Malaria remains one of the most devastating infectious diseases that threaten humankind. Human malaria is caused by five different species of Plasmodium parasites, each transmitted by the bite of female Anopheles mosquitoes. Plasmodia are eukaryotic protozoans with more than 5000 genes and a complex life cycle that takes place in the mosquito vector and the human host. The life cycle can be divided into pre-erythrocytic stages, erythrocytic stages and mosquito stages. Malaria vaccine research and development faces formidable obstacles because many vaccine candidates will probably only be effective in a specific species at a specific stage. In addition, Plasmodium actively subverts and escapes immune responses, possibly foiling vaccine-induced immunity. Although early successful vaccinations with irradiated, live-attenuated malaria parasites suggested that a vaccine is possible, until recently, most efforts have focused on subunit vaccine approaches. Blood-stage vaccines remain a primary research focus, but real progress is evident in the development of a partially efficacious recombinant pre-erythrocytic subunit vaccine and a live-attenuated sporozoite vaccine. It is unlikely that partially effective vaccines will eliminate malaria; however, they might prove useful in combination with existing control strategies. Elimination of malaria will probably ultimately depend on the development of highly effective vaccines.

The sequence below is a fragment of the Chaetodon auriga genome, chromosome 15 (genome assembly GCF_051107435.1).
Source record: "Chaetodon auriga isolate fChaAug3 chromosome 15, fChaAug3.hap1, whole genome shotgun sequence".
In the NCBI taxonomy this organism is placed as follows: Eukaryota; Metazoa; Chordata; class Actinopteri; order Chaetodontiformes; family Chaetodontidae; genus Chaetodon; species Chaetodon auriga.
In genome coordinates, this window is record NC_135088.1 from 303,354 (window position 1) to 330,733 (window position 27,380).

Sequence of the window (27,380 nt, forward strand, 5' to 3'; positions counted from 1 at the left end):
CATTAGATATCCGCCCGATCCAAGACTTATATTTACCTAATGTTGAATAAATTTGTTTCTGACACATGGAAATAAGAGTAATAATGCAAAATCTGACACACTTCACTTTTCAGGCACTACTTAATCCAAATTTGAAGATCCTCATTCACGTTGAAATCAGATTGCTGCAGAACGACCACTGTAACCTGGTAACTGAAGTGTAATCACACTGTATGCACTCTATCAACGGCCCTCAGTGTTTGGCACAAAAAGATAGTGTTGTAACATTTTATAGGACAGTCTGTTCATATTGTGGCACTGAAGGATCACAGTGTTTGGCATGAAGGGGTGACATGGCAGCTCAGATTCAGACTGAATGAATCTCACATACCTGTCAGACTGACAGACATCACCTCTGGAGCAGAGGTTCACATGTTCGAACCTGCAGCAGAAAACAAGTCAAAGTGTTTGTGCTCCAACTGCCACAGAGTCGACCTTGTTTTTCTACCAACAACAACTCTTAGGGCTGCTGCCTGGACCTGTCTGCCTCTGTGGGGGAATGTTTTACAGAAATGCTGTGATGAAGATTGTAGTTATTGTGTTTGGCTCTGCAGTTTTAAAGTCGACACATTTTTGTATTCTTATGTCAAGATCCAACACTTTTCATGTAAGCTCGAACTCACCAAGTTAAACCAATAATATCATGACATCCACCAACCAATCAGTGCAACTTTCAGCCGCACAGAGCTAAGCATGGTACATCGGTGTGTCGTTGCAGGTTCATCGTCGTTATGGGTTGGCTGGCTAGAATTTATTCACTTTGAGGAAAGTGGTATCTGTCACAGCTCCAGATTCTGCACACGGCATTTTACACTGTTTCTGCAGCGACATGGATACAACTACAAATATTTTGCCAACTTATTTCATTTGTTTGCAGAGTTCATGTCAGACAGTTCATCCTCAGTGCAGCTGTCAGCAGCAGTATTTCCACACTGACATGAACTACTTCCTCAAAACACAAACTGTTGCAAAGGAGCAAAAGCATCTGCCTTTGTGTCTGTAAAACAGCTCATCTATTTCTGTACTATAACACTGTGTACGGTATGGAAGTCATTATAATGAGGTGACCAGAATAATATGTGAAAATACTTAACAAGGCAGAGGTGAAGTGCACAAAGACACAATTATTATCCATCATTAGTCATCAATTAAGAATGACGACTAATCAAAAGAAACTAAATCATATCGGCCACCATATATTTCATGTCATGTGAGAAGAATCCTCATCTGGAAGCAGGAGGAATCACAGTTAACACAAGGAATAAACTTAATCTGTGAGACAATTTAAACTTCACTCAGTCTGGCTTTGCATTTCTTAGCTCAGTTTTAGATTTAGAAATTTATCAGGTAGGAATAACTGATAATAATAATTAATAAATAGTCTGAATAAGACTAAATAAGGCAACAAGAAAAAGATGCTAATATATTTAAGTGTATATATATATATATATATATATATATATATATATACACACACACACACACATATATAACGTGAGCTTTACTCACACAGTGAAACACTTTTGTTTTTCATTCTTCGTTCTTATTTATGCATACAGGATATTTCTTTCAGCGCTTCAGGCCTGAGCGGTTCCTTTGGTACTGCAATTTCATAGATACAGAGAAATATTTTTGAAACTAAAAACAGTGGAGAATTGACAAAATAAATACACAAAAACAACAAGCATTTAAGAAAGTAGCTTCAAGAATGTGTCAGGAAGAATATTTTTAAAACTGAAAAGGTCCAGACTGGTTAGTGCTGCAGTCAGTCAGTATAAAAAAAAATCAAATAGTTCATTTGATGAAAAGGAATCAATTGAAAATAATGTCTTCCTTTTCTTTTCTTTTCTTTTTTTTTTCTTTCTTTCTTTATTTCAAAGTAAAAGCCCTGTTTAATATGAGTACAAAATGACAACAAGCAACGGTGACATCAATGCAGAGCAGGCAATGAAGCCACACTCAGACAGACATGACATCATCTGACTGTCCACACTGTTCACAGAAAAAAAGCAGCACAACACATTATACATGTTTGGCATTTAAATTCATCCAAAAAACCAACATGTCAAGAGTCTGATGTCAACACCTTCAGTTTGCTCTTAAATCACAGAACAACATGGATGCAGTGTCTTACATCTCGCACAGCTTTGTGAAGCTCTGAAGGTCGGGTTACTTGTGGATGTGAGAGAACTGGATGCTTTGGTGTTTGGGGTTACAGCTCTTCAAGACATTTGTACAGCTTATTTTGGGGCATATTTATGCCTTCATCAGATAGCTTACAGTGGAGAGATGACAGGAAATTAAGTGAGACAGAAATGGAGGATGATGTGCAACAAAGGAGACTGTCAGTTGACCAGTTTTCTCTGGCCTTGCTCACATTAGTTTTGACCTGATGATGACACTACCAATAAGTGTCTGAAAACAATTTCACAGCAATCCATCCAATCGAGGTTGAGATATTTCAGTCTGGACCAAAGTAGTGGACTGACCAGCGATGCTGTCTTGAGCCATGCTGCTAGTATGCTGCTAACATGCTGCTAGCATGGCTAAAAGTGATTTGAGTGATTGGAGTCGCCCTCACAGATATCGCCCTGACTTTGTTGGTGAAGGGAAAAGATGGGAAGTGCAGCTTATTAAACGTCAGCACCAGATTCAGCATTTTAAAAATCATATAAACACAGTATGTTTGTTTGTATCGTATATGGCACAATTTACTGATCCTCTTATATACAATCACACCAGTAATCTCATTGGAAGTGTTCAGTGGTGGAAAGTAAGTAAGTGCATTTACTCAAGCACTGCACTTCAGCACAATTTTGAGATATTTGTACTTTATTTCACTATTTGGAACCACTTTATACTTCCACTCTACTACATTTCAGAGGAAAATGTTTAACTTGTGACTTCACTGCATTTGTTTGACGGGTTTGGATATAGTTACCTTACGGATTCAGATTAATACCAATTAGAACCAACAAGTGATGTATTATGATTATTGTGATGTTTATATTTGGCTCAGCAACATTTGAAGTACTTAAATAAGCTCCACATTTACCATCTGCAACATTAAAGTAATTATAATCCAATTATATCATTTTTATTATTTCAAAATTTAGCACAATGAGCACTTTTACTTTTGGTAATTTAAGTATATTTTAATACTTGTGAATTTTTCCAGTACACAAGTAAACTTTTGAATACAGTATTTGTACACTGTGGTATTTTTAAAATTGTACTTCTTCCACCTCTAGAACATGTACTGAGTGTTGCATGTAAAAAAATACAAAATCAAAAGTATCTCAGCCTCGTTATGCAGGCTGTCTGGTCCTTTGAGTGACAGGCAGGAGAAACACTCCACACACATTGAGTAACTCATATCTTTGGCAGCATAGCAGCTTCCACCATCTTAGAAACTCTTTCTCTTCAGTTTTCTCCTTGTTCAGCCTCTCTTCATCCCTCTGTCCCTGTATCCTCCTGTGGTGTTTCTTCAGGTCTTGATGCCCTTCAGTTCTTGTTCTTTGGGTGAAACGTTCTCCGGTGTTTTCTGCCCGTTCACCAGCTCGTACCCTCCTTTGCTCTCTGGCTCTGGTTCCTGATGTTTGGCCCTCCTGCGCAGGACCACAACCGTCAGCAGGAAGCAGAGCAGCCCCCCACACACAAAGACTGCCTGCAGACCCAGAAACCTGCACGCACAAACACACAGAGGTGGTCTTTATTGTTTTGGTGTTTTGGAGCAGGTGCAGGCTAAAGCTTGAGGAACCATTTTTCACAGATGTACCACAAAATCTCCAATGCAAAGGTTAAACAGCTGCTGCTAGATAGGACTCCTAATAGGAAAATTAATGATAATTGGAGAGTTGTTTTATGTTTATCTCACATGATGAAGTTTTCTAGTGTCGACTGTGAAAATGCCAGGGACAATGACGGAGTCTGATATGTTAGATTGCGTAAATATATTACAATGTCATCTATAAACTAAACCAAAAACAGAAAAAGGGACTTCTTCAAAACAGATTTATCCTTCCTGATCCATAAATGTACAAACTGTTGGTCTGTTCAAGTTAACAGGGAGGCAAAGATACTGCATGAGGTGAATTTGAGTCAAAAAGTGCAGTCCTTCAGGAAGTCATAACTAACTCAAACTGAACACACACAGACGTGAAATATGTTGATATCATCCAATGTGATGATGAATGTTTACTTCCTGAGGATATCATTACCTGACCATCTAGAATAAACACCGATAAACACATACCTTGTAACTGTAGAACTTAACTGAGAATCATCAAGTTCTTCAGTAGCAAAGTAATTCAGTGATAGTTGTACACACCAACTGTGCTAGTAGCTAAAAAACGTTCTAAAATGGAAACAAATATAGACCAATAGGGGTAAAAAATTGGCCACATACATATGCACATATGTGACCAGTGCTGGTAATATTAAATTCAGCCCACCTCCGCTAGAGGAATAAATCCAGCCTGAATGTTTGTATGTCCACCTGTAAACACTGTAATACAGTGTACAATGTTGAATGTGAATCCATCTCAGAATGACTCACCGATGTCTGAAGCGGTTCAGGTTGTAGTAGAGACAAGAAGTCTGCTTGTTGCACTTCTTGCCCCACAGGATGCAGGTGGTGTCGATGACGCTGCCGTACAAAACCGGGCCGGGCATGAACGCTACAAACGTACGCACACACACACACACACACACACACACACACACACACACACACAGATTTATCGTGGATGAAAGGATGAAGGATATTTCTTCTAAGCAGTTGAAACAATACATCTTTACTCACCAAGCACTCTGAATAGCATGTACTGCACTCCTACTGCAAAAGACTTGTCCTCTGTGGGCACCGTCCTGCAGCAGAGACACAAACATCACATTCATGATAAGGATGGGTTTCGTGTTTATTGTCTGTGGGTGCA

Email your librarian or administrator to recommend adding this journal to your organisation's collection.
* Views captured on Cambridge Core between September 2016 - 26th May 2017. This data will be updated every 24 hours.